For example, in order to remove a coating material consisting of an organic substance, baking must be carried out at approximately 300° C. In addition, in the case that a substrate such as plastic is used, preferably the temperature is greater than or equal to room temperature and equal to or less than 100° C.

Due to the above steps, the electrical contact between the particles in the dry film after the ejection step is guaranteed, and the film is converted into a conducting film. Thereby, as shown in FIG. 4D, a conducting pattern that is a linear and continuous film, that is, the electrode pattern EP (and the dummy pattern DP) is obtained.

Here, the relationship between the position of the pattern on the substrate and the solvent vapor density during heat treatment is shown in FIG. 7.

As shown in the figure, at the edge of the substrate where the dummy pattern DP has been wired, the vapor density of the solvent that has vaporized from the pattern (functional liquid) is low and the drying proceeds quickly, while in contrast on the inner side of the substrate where the electrode pattern EP has been wired, due to the presence of the dummy pattern DP, the solvent vapor density is a high value in comparison to the outer side, and becomes constant. Specifically, the region where there is a concern that the baking condition will become defective (removing the dispersion medium, evenly removing the coating material) becomes the dummy region PO on the outer side of the wiring pattern region PI, and the baking condition of the electrode pattern EP used in the display is advantageous.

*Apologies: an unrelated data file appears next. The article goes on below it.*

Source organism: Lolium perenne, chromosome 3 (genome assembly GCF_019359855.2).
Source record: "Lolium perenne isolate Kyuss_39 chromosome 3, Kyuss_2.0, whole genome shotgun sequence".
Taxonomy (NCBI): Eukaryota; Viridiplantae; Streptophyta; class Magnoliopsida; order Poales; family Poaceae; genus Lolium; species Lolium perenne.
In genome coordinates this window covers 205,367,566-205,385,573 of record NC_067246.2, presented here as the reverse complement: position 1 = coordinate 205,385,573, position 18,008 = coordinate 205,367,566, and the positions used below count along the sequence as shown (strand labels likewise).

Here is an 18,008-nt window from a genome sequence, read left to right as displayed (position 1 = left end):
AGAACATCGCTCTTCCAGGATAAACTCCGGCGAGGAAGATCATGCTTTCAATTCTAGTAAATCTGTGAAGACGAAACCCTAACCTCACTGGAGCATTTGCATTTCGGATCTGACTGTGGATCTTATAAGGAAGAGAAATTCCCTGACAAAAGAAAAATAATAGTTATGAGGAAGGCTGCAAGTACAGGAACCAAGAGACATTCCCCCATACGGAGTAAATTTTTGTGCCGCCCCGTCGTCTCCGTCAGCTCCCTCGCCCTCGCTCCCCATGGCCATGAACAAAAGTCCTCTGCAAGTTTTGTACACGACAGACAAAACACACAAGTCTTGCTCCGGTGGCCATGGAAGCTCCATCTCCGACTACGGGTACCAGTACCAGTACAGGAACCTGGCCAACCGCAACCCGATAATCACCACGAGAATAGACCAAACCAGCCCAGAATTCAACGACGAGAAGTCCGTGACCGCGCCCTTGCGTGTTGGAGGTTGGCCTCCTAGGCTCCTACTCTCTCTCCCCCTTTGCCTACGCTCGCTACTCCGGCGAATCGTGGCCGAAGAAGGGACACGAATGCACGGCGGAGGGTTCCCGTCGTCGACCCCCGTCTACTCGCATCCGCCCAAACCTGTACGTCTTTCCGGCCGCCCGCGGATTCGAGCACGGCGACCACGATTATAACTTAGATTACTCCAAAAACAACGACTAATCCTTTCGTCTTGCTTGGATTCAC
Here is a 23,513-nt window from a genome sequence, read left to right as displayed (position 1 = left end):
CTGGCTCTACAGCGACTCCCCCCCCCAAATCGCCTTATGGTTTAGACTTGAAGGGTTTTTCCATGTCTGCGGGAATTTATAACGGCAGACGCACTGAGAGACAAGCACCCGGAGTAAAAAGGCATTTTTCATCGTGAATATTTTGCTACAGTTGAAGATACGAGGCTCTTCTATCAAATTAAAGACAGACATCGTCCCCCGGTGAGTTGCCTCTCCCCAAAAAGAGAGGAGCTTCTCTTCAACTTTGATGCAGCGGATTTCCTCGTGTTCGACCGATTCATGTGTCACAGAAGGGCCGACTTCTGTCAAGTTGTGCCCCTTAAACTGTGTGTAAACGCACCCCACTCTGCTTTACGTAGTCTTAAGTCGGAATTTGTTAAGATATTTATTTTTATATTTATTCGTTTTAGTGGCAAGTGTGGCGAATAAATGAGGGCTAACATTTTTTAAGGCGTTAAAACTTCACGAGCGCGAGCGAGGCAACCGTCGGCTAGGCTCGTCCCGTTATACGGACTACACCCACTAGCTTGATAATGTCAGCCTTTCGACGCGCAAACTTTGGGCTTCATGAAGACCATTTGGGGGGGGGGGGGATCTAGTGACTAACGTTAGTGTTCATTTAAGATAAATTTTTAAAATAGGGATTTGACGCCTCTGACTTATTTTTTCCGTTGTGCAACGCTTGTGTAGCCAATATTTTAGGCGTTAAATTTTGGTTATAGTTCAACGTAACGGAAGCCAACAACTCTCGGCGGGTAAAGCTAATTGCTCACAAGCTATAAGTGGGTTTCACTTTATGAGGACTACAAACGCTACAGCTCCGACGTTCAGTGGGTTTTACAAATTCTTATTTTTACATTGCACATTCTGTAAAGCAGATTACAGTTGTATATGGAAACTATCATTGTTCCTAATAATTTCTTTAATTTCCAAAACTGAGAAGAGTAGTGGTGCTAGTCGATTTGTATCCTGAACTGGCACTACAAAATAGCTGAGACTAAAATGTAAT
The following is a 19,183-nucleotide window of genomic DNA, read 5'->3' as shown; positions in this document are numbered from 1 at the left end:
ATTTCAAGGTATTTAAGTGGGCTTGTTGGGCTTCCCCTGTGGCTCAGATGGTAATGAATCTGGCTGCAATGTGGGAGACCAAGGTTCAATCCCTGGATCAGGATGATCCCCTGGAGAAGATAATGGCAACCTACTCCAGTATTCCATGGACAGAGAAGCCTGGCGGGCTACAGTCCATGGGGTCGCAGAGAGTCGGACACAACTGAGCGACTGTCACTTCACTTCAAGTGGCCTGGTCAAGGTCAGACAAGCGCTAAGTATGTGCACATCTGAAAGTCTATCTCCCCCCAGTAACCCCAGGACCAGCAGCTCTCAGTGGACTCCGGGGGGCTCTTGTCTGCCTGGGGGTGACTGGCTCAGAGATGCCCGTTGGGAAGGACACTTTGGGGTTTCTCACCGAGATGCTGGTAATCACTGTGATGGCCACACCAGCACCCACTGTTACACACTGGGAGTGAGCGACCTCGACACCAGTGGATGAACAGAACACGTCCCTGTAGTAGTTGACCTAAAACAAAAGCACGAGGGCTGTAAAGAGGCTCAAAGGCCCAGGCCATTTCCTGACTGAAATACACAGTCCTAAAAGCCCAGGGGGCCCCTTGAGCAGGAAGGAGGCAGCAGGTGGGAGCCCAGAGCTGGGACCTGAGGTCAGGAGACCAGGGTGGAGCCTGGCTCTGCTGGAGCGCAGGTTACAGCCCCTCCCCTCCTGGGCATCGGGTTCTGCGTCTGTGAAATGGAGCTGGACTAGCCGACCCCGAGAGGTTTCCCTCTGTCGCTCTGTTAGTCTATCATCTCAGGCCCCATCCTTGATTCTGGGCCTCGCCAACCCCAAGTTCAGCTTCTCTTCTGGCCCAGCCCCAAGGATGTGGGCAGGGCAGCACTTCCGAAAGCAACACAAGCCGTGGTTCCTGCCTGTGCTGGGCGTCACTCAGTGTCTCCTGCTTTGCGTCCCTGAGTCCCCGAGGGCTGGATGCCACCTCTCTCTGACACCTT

Due to the sequence of steps described above, a linear conducting pattern (conducting film wiring) is formed on the substrate.

In this manner, in the present embodiment, the dummy pattern DP is wired outside the wiring pattern region PR by droplet ejection, and thus even if a distribution in the solvent vapor density occurs during the drying and baking, favorable baking condition can be easily obtained for the electrode pattern EP, and it becomes possible to suppress the occurrence of irregularities in the film thickness. Thereby, it is possible to prevent the mismatch between the wiring width and the film thickness between overlapping conducting film patterns caused by unevenness in the drying conditions, and it is possible to form overlapping patterns such that deviations in the film thickness do not occur. Therefore, it is possible to prevent the occurrence of unevenness in the conductivity and electrical properties due to irregularities in the film thickness, and thereby it becomes possible to fabricate a high quality device.

In addition, in the present embodiment, because the electrode pattern EP and the dummy pattern DP are formed using the same material, it is possible to form the patterns of both the electrode pattern EP and the dummy pattern DP using the same ejection processing step (material deposition step), it becomes possible to eliminate the time required to replace the liquids, and thus it becomes possible to increase the production efficiency. Furthermore, in the present embodiment, because the electrode pattern EP and the dummy pattern DP are disposed using the same alignment (specifications) and the droplet ejection process is carried out continuously, separately producing bitmaps (bit patterns) during the droplet ejection becomes unnecessary, and thereby it is also possible to shorten the time required for bitmap production.